Being the first of the social media websites to be blocked in Egypt in the wake of the anti-government protests, the microblogging site Twitter has churned out a blog on the importance of freedom of expression.
Our goal is to instantly connect people everywhere to what is most meaningful to them. For this to happen, freedom of expression is essential, starts the blog co-authored by Twitter co-founder Biz Stone and the company's General Counsel and former Google lawyer Alexander Macgillivray.
With the post, titled 'The Tweets Must Flow', the site seemed to be portraying itself as a trusty messenger that was dedicated to the flow of information across the globe - be it tweets that facilitate positive change in a repressed country or tweets that makes make us laugh, think, or even invoke anger.
We don't always agree with the things people choose to tweet, but we keep the information flowing irrespective of any view we may have about the content, the site stated.
Stressing that open exchange of information can have a positive global impact, Twitter sought to clarify that while it was not practical for it to review all the tweets, the ethical belief held by almost every country in the world is freedom of expression is a human right.
However, Twitter contended, freedom of expression carries with it responsibilities and has limits.
There are Tweets that we do remove, such as illegal Tweets and spam. However, we make efforts to keep these exceptions narrow so they may serve to prove a broader and more important rule-we strive not to remove Tweets on the basis of their content, the post said.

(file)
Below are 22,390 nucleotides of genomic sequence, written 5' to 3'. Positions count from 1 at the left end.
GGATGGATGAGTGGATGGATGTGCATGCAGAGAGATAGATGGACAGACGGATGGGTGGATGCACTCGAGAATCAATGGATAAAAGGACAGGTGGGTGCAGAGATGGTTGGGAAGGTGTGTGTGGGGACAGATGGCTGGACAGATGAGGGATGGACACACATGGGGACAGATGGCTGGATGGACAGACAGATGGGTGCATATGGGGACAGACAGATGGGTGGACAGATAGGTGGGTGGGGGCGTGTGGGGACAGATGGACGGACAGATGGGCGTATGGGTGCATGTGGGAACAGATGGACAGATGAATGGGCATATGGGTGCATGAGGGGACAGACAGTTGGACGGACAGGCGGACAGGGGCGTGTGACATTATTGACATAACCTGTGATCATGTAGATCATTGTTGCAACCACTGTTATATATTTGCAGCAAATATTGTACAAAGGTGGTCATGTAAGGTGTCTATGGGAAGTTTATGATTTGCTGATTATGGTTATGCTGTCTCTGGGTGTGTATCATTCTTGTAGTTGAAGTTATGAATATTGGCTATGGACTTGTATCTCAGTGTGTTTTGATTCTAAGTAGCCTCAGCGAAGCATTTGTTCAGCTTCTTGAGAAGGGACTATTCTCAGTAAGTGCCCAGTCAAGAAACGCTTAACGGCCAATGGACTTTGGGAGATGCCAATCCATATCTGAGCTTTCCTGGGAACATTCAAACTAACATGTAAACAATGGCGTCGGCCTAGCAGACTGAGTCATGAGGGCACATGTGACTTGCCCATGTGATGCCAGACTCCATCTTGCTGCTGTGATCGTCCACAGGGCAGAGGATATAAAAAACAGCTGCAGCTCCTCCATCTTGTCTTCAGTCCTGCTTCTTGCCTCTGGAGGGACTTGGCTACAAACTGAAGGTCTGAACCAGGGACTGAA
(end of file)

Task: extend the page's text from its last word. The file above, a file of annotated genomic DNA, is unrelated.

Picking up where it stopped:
The site was among the first to be blocked in Egypt after protests broke out against the regime of President Hosni Mubarak broke out last Tuesday. Social media platforms like Twitter and Facebook came under censorship after the authorities found that the dissidents used these websites to organize rallies.
This is not the first instance of Twitter coming under a government blockade. In 2009, China blocked Twitter and other internet services after the outbreak of ethnic riots, in a remote western province. This move was intended to snap the flow of information out of Xinjiang province and to prevent further rioting.
Twitter recently also earned praises for fighting for the right to take the Department of Justice subpoena seeking details about all WikiLeaks-related accounts public. The December 2010 court order required the microblogging site to hand over details of all the private messages or communications that took place between WikiLeaks founder Julian Assange, other WikiLeaks staffers, associates, volunteers, WikiLeaks, Pfc., as well as Bradley Manning, the man suspected to be the source of the cables leak. The site, which was also required to give out huge amount of information on the WikiLeaks' Twitter followers, legally fought for the right to inform the users of the subpoena.
In the latest blog post, Twitter yet again asserted its fight towards transparency.
Our position on freedom of expression carries with it a mandate to protect our users' right to speak freely and preserve their ability to contest having their private information revealed. While we may need to release information as required by law, we try to notify Twitter users before handing over their information whenever we can so they have a fair chance to fight the request if they so choose, the post said, adding, We continue to work towards further transparency when we remove Tweets for legal reasons.
@biz and @amac concluded saying, Discussion on topics from geopolitical events to wardrobe malfunctions make Twitter both important and fun. Providing the tools that foster these discussions and following the policies that keep them alive is meaningful work for us.